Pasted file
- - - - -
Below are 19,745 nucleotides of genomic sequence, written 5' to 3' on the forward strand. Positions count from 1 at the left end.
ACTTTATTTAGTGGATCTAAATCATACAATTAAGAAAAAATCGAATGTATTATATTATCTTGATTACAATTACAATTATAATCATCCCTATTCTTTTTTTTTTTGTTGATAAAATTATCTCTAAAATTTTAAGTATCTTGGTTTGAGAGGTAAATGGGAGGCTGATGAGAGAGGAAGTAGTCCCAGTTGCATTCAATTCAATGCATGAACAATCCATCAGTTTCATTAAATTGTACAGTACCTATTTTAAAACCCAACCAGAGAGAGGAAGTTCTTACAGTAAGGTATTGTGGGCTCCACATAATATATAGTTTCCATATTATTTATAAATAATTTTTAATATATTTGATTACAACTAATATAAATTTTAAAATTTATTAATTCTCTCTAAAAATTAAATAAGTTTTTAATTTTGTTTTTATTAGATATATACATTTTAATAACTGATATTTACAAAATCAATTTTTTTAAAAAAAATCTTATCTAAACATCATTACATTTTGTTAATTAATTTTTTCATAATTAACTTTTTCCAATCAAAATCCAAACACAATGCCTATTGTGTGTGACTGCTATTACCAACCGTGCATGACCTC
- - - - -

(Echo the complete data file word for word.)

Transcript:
Below are 19,745 nucleotides of genomic sequence, written 5' to 3' on the forward strand. Positions count from 1 at the left end.
ACTTTATTTAGTGGATCTAAATCATACAATTAAGAAAAAATCGAATGTATTATATTATCTTGATTACAATTACAATTATAATCATCCCTATTCTTTTTTTTTTTGTTGATAAAATTATCTCTAAAATTTTAAGTATCTTGGTTTGAGAGGTAAATGGGAGGCTGATGAGAGAGGAAGTAGTCCCAGTTGCATTCAATTCAATGCATGAACAATCCATCAGTTTCATTAAATTGTACAGTACCTATTTTAAAACCCAACCAGAGAGAGGAAGTTCTTACAGTAAGGTATTGTGGGCTCCACATAATATATAGTTTCCATATTATTTATAAATAATTTTTAATATATTTGATTACAACTAATATAAATTTTAAAATTTATTAATTCTCTCTAAAAATTAAATAAGTTTTTAATTTTGTTTTTATTAGATATATACATTTTAATAACTGATATTTACAAAATCAATTTTTTTAAAAAAAATCTTATCTAAACATCATTACATTTTGTTAATTAATTTTTTCATAATTAACTTTTTCCAATCAAAATCCAAACACAATGCCTATTGTGTGTGACTGCTATTACCAACCGTGCATGACCTC